Thursday, October 14, 2010
Sense and Sensibility
What is a sensible death? I hear the term senseless death all the time. If there are senseless deaths, then surely there are sensible deaths as well, yes? What came to me is that a sensible death would include scenarios in which the dying person is old, has lived a very full life, is ready to go - and the person's nearests and dearests are ready to let go. A sensible death is one in which the dying person is in his/her own bed, surrounded by the people who can be of most help with the passing. Also sensible is a death for someone who is riddled with disease, in terrible pain, without a chance for improvement.
How about senseless deaths? I decided, walking among the tombstones at Arlington National Cemetery yesterday, that accidents create senseless deaths. Car crashes, accidental electrocutions (while working on the wiring of one's house, for instance), falling off ladders, roofs, falling off cliffs while hiking - all of those kinds of situations create senseless death. All executions, for any reason, are senseless (and cold blooded, if you ask me.)
I used to believe that soldiers who died in the line of duty had suffered from senseless deaths. I'm not so sure anymore. Unless a soldier is fighting completely against his or her own will, that is. Assuming a soldier is doing something he/she believes to be the right thing, surrounded by like minded troops, I'm thinking that death in the line of duty is not senseless. Tragic, YES, but senseless? I'm not convinced.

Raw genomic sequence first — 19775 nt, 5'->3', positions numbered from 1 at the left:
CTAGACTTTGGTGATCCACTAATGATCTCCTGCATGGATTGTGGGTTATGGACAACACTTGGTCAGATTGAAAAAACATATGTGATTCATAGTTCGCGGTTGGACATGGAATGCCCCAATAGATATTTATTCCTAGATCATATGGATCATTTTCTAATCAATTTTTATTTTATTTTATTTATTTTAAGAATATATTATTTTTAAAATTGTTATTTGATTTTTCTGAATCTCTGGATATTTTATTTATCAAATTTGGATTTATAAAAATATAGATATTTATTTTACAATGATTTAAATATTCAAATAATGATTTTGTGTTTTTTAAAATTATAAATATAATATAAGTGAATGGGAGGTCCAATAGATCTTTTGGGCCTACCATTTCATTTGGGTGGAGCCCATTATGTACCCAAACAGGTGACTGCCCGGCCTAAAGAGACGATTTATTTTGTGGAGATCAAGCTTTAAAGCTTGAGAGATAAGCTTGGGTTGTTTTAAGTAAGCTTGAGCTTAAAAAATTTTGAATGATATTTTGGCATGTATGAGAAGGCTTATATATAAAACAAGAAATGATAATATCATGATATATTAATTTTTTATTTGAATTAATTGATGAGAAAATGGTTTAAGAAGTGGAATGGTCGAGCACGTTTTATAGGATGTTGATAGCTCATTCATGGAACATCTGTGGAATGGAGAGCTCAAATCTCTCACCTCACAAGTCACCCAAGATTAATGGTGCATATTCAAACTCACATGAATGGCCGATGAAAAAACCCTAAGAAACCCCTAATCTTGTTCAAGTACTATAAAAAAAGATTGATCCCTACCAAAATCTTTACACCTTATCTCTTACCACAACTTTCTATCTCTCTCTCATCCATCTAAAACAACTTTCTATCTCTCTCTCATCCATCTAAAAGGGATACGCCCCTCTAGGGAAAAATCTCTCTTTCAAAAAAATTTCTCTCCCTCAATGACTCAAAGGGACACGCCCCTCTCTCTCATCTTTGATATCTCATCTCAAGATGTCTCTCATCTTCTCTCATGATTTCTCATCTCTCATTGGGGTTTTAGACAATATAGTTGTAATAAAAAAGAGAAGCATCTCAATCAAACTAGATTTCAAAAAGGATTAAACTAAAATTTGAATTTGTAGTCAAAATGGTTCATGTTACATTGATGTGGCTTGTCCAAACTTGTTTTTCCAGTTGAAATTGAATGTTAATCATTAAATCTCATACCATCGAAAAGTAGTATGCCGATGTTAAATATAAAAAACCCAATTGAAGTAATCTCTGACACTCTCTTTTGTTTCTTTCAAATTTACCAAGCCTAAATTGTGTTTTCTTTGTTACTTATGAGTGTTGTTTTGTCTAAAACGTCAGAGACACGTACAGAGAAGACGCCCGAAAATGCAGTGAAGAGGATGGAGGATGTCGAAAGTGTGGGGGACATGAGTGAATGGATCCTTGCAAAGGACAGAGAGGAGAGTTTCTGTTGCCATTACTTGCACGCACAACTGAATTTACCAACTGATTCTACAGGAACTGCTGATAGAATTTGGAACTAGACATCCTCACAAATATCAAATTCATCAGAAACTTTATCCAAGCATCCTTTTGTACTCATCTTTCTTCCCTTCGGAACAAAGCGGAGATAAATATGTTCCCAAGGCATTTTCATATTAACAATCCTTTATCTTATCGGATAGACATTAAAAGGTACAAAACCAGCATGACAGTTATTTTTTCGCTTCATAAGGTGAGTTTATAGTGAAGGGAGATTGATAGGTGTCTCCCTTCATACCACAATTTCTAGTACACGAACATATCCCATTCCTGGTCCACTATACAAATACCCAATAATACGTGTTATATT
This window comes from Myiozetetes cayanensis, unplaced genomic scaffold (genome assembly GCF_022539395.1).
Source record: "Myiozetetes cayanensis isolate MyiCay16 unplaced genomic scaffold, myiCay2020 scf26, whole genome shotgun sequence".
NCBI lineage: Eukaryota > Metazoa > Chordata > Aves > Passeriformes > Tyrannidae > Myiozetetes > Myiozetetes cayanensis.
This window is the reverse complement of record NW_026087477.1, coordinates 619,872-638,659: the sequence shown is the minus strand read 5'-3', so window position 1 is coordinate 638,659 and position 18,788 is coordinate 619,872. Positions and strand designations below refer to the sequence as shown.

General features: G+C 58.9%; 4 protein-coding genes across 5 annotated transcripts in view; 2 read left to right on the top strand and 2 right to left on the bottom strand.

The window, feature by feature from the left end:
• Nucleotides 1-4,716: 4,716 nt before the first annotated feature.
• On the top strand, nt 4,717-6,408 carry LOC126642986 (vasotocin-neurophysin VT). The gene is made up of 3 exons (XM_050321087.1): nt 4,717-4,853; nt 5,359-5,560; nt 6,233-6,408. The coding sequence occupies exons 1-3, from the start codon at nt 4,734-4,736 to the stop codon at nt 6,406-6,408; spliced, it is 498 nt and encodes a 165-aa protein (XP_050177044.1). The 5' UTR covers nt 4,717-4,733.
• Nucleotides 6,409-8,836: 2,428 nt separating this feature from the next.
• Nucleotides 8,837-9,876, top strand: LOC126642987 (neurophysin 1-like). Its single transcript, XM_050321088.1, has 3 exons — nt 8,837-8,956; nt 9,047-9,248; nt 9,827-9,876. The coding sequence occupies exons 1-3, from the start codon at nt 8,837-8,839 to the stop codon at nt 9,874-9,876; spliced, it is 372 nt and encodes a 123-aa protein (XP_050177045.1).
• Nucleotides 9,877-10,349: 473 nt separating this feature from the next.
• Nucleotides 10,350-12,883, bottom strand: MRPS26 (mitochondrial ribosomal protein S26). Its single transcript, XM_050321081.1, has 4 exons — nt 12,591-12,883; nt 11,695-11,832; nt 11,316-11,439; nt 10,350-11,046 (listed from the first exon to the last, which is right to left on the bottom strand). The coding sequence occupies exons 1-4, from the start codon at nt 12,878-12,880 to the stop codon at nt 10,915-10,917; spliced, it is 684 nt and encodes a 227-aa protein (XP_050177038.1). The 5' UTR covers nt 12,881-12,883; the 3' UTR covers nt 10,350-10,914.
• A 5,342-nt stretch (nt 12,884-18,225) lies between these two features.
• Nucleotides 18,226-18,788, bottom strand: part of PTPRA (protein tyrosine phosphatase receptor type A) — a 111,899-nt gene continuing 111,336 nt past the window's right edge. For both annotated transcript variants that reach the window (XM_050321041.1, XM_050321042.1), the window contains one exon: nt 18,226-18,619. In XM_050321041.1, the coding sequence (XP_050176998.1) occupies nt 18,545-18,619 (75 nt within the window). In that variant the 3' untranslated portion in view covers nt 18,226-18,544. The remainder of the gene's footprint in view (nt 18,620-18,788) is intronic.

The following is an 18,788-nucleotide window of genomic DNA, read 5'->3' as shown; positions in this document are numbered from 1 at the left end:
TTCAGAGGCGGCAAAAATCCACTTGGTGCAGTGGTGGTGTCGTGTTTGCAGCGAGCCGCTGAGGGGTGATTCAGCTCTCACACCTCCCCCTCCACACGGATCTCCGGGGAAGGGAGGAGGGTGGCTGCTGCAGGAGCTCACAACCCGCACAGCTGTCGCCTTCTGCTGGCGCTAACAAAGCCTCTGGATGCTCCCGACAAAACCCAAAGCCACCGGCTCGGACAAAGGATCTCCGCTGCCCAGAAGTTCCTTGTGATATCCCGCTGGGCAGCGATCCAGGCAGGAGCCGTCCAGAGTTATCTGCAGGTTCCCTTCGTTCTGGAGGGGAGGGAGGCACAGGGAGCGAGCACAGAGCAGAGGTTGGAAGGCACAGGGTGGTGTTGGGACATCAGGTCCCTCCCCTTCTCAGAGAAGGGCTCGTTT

We are eternally bonded, says the stone commemorating veterans of the brutal Khe Sanh engagements during the Vietnam War. It also says, "Remember all who served, sacrificed." Though quite somber, the words on this stone convey (to me at least) a sense of cohesiveness among those who fought, a well-earned pride. Soldiers understand the risks involved, yet they gather their wits about them, walk shoulder to shoulder with their brothers onto the battlefields. Wars themselves? STUPID. I am such an anti-war person. But the deaths of those who put themselves on the line? I no longer believe this is a senseless way to die.
It was a lovely day yesterday, perfectly gorgeous Colorado weather: dry, cool air, warm sunshine, shocking blue skies, the trees just beginning to turn. I walked for hours around the cemetery, completely content and peaceful (THANK YOU SUFI ACUPUNCTURIST!)
It was a sensible way to spend the afternoon, oh yeah, strolling through the rows of headstones, thinking and wondering, whispering back and forth with my beloved dead soldiers. Just as I turned a corner to leave the cemetery, an Army guy drove slowly past. He said, "Ma'am, are you hoping to exit the grounds?" When I said yes, he pointed out that I was headed towards a dead end, that I needed to walk a bit further, then turn a corner. I thanked him sincerely. Those Army guys are, for the most part, so polite. They take care of us as best they can. I am very grateful. Shalom.